Dynamically load and execute JavaScript method

This is a simple solution to load a JavaScript dynamically and call a method when done. For more advance solution take a look at requirejs.
1. Check what protocol we are currently using to ensure we are using a secure connection if current page is using secure connection to load our new JavaScript file.
2. Create a new script element
3. Create a callback function with a simple counter that will ensure that we only execute the new method once
4. Attach the new created callback function to onreadystatechange to be used be Internet Explorer and onload for other browsers. In onreadystatechange we add additional checks of the state to ensure we are only calling the callback when the dynamically script is completely loaded.
5. The last thing that is need is to add the new created script element to the header of current page.

var src;
if (document.location.protocol === ""https:"")
  src = 'https://mysite.com/thescript.js';}
  src = 'https//mysite.com/thescript.js';
var script = document.createElement('script');
script.src = src;
script.type = 'text/javascript';
var head = document.getElemenscriptByTagName('head')[0];
var called= 0;
var callback = function()
  if( called== 0)
// Inter explorer 
script.onreadystatechange = function()
  if (this.readyState == 'complete')
//Other browsers
script.onload = callback;       
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System.UnauthorizedAccessException: Access to the path is denied when using System.OI.FileStream

During a recent deployment to production environment we started to get System.UnauthorizedAccessException on places we hade not seen it before. After some debugging a pattern appeared. The problem is that if you don’t use the FileStream constructor with FileAccess parameter you will get FileAccess.ReadWrite selected by default. So in our cases the User account running our service did only have read access to the file with is correct since we are only expecting to read from the file.

using (FileStream fs = new FileStream(filePath, FileMode.Open))

Make sure, you ask for what you really need. If your application needs only Read access to a file, make sure to specify that in your FileStream constructor.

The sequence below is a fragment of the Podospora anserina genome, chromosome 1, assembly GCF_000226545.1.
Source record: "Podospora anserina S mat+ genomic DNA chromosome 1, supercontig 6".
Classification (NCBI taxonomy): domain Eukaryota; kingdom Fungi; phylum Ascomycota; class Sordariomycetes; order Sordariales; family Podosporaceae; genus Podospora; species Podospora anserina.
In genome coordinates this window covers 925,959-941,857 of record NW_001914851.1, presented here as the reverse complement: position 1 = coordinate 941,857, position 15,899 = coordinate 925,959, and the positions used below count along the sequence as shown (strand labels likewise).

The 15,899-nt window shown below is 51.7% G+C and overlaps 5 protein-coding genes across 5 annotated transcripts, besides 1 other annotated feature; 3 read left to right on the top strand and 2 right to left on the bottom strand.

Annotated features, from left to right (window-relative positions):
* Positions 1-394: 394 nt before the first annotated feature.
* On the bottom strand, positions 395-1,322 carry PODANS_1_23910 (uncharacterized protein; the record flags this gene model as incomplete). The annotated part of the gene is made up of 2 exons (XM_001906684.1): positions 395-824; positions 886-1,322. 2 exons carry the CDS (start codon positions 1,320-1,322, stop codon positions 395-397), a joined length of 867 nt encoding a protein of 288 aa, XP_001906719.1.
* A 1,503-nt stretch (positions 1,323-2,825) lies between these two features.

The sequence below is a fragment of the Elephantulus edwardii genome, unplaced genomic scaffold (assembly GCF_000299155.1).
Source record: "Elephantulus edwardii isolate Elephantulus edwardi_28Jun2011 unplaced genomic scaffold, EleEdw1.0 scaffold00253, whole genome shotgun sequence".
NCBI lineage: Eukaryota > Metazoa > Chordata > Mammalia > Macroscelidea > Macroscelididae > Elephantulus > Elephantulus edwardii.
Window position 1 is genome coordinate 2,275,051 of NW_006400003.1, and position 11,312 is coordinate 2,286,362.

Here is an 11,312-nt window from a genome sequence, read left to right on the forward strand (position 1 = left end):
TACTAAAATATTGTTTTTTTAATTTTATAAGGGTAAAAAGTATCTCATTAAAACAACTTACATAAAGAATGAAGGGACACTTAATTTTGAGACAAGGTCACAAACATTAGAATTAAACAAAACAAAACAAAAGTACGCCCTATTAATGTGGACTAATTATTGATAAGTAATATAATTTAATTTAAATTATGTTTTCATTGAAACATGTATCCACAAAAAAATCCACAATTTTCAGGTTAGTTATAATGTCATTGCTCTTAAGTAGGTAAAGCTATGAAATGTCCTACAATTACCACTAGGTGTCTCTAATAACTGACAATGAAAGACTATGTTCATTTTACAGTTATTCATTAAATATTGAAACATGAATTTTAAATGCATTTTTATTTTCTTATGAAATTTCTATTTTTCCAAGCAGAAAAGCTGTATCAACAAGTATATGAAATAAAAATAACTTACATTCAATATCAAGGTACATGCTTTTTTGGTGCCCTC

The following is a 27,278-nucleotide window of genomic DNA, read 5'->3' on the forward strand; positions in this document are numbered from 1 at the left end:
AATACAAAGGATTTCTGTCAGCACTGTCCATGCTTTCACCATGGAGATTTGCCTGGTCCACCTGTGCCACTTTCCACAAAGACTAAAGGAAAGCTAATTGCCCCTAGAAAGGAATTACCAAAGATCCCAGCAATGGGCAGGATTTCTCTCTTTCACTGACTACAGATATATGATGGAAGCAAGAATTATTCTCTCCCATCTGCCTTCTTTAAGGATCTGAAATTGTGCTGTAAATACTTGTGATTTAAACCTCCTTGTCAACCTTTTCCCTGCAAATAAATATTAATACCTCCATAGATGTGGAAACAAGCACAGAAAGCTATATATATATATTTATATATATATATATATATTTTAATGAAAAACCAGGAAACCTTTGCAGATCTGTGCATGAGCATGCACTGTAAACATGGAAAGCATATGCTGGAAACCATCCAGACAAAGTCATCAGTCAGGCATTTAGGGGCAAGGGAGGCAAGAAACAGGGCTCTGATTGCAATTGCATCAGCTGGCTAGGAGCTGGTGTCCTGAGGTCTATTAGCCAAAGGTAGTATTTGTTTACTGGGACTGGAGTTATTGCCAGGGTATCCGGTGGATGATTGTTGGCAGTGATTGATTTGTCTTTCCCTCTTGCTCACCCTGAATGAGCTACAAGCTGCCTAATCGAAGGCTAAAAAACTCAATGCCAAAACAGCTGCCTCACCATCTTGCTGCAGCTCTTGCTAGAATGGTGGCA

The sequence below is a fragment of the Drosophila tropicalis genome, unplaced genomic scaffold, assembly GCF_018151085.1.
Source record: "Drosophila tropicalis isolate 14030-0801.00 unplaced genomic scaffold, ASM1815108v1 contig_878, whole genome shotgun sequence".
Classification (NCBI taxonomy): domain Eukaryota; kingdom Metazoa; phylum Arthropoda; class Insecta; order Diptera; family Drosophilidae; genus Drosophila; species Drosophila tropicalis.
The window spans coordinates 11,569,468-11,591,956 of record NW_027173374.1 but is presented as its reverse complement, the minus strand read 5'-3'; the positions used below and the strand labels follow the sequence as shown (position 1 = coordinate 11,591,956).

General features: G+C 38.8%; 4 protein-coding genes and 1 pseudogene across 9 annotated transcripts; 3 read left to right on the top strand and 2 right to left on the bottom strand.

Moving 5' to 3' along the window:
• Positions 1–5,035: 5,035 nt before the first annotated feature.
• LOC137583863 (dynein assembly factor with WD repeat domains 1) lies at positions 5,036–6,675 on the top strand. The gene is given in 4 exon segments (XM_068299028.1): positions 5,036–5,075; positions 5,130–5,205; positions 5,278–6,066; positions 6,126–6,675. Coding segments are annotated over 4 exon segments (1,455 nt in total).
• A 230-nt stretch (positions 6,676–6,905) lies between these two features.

using (FileStream fs = new FileStream(filePath, FileMode.Open, FileAccess.Read))
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HowTo add new key to appsettings with WIX

When adding a new key for appsettings you need to split the action in 3 steps.
1. Create the new empty “add” element
2. Create and set the “key” attribute. The tricky part here is how to add the “key” to new created “add” element from step one. One way is to assume that the new created “add” element is the only element without a “key” attribute
3. Create and set the “value” attribute.

  Sequence="1" />
  Sequence="2" />
  Value="the new value" 
  Sequence="3" />
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HowTo to set appsettings during installation using WIX

The point where most people have a hard time is remembering is to escape brackets. This to ensure WIX will not think it a property. If you forget to-do this you may end up in a situation where “config2″ value will bet set on “config1″ instead. See a correct example bellow

[ should be [\[]
] =should be [\]]

<Component Id='UpdateConfig' Guid='A89D47AF-7DBE-4a8d-9848-F35C78FD95ED' DiskId='1' KeyPath="yes">
  <util:XmlFile Id='config1' 
                Value="[NEWVALUE1]" />
  <util:XmlFile Id='config2' 
                Value="[NEWVALUE2]" />

And the example web.config

<?xml version="1.0"?>
    <add key="FirstKey" value="oldvalue"/>
    <add key="SecondKey" value="oldvalue"/>
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Shortcut keys for running tests in Visual Studio

One of my most used shortcuts in Visual Studio is CTRL+R,T to debug the current test method from the code and CTRL+R,A to execute all tests. Here’s the help topic: How to: Run Selected Tests

To run tests from your test code file, by using the keyboard
1. In Visual Studio, open the source-code file that contains your test methods.
2. Click to define the testing scope: Place the cursor in a test method, in a test class, or outside the scope of a test class.
3. You can use the following keyboard shortcuts to run tests based on that scope.

CTRL + R, then press T This runs the tests in the current scope. That is, it runs the current test method, all the tests in the current test class, or all the tests in the namespace, respectively.
CTRL + R, then press C This runs all the tests in the current test class.
CTRL + R, then press N This runs all tests in the current namespace.

To run tests from source code files in your solution, by using the keyboard